The ACM was always as much about ideology as about decorative art objects themselves, and this aspect was grounded in the National Association for the Advancement of Art and its Application to Industry (1888-91). This held Congresses in Liverpool, Edinburgh, and Birmingham, in which many of the principal figures in the ACM took a larger view of the current state of the decorative arts.
Creative groups and similar societies arose in provincial towns. C.R. Ashbee started his Guild of Handicraft (1888-1914) and school in the east End of London, but in 1901 moved the workshops and the workers to Chipping Camden in Gloucestershire. This was an attempt to live out his conviction that the practice of the crafts required “repose, margin, leisure, reserve, restraint, and colour in life”, and that these qualities “are better found in country surroundings where there are green fields, and trees and beauty…” Some other craftspeople set up their workshops in the country, but on the whole, the decorative arts flourish best in towns, and London remained the centre of the ACM.
As the ACM’s views became known in the 1890s, they secured a foothold in art education. Two designers were especially influential from the earliest days of the movement. Walter Crane (1845-1915), who first made his way as a book illustrator, worked within the educational system at the Manchester School of Art (1893-8), and as Principal of the Royal College of Art (briefly but effectively, 1898-9); he wrote widely; and he had a high reputation throughout Europe. Lewis Foreman Day (1845-1910) was another practical freelance designer (specialising in flat pattern), who wrote prolifically and taught at the Art Schools at South Kensington. Most of the existing British art schools were influenced by the ACM, and an important newcomer was the London County Council’s Central School of Arts and Crafts, founded in 1896 with architect W R Lethaby as principal. This college was regarded as the most progressive art school in Europe before the Bauhaus. The Glasgow School of Art included in its staff artists – including Charles Rennie Mackintosh (1868-1928) – who, at first in tune with the ACM, advanced along their own paths.
The ACM also encouraged amateurs to take up the decorative arts. “Carry your crafts home,” cried J. D. Sedding, “… in old days … art was a dear and genuine inmate of home: take your crafts home, let them make your home homelier, family-life brighter.” The Home Arts and Industries Association (1888) supported non-professional craftspeople (including members of the royal family), organising classes and exhibitions throughout the country.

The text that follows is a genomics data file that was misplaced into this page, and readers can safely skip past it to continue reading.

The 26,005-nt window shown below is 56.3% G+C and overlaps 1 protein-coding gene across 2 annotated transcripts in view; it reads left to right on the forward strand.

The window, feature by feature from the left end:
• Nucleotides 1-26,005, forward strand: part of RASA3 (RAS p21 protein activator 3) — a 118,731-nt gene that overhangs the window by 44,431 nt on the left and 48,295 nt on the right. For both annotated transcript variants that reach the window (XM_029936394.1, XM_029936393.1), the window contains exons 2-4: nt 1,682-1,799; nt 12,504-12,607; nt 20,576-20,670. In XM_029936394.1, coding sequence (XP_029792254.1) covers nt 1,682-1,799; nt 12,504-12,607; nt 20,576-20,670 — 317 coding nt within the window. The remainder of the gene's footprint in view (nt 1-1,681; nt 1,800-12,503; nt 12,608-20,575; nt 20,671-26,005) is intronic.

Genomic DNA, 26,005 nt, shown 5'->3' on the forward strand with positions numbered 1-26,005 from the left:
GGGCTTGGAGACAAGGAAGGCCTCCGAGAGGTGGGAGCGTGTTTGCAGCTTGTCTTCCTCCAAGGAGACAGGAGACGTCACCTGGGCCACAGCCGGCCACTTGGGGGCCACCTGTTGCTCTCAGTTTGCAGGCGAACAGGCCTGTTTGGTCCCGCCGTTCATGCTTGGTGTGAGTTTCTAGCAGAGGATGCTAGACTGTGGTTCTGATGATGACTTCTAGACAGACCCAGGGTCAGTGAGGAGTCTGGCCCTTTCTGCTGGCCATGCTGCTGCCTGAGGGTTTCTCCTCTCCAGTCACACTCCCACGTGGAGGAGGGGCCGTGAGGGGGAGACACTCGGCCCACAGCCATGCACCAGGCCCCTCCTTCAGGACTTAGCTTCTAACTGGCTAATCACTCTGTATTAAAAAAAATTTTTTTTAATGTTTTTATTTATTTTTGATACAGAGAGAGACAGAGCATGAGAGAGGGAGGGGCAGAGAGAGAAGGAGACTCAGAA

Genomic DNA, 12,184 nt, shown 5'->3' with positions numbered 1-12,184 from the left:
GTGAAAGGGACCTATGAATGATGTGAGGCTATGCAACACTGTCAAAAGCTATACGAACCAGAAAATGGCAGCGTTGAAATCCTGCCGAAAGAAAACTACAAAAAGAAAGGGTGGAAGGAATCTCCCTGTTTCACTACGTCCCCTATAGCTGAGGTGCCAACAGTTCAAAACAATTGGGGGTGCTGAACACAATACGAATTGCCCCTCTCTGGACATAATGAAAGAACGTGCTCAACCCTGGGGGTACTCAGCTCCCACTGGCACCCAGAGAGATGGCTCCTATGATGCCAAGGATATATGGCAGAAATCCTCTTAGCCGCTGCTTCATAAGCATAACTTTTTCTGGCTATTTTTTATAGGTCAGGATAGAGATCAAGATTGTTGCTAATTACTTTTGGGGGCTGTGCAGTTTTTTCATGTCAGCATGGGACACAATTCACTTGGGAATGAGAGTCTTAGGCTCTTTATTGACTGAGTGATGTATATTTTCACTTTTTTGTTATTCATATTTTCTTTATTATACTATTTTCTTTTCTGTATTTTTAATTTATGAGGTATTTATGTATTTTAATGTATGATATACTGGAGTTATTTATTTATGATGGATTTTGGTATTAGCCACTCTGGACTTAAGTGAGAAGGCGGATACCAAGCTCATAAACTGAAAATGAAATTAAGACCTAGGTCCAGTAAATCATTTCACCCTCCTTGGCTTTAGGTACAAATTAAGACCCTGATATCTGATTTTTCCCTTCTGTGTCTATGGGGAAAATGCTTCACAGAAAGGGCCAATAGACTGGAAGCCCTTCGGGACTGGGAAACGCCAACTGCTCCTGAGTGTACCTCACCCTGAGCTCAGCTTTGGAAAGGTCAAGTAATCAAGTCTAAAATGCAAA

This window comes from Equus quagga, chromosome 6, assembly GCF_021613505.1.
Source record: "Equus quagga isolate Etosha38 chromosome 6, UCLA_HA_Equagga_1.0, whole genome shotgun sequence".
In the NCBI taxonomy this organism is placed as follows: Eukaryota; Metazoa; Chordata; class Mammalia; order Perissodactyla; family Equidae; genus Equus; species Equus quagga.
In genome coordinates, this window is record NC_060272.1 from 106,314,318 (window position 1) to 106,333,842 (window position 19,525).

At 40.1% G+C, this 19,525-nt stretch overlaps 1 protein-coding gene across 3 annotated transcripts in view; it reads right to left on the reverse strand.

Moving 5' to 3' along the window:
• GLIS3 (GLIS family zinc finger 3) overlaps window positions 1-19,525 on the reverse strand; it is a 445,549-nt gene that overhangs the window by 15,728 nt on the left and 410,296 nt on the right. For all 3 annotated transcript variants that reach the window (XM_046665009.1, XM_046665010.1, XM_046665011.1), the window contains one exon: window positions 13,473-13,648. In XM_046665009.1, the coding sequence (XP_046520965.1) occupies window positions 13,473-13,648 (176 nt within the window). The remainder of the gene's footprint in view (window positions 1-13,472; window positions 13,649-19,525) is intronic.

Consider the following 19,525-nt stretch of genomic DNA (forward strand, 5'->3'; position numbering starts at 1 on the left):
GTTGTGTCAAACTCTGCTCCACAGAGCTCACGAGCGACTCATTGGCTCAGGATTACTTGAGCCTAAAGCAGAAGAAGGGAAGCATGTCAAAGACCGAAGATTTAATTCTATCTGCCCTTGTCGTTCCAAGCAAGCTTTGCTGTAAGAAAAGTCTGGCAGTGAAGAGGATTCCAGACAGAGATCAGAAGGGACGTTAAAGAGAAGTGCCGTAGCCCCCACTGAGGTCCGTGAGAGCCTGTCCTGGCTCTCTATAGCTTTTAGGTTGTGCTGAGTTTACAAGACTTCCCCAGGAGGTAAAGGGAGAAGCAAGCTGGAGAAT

Although the ACM promoted the individualism of the craftsman, it had some influence on commercial firms, such as Heal and Son, and Liberty, which retailed and commissioned goods in the Arts and Crafts spirit.
Arts and Crafts objects were produced in all media: metalwork, ceramics, glass, textiles and furniture. Architecture often provided a setting for a unified achievement in interior design. William Morris’s Kelmscott Press inspired several adherents of the ACM to experiment with typography, with varied results. Painters contributed decoration to decorative art objects, though there was no identifiable school of Arts and Crafts painting. While, say, Morris’s textiles, Gimson’s furniture, or Ashbee’s jewellery manifested exquisite finish and superb technical skill, a good deal of ACM production had a home-made air. This was a deliberate endeavour to proclaim that these objects were not made by machine: Ruskin had asserted the aesthetic value of an imperfect finish in “The Nature of Gothic”, and a later furniture maker, Romney Green (1872-1945), said that the “play of light on the tool-marks … is almost better than conscious ornament”. It was a point of honour with ACM artists to respect the materials they worked with. Machines, they thought, had destroyed the intimate relationship between a craftsman and his material, and this they aimed to restore, using natural materials and relishing rough textures. Nature was for them the chief source of applied ornament.
By the beginning of the 20th century, the ACM had established itself as the principal art movement in Britain, and was well known abroad, through illustration in European magazines, An American ACM was more democratic and less ideological than its English counterpart. In Europe, Germany responded most enthusiastically to Arts and Crafts influence, especially in the Darmstadt Artists’ Colony, and through the foundation in 1907 of the Deutscher Werkbund, which was, however, less antagonistic to industry. In the countries of eastern Europe and Scandinavia, Arts and Crafts influence combined with a revival of interest in folk art, which fed into nationalist movements. A late echo of the ACM was the Mingei movement in Japan.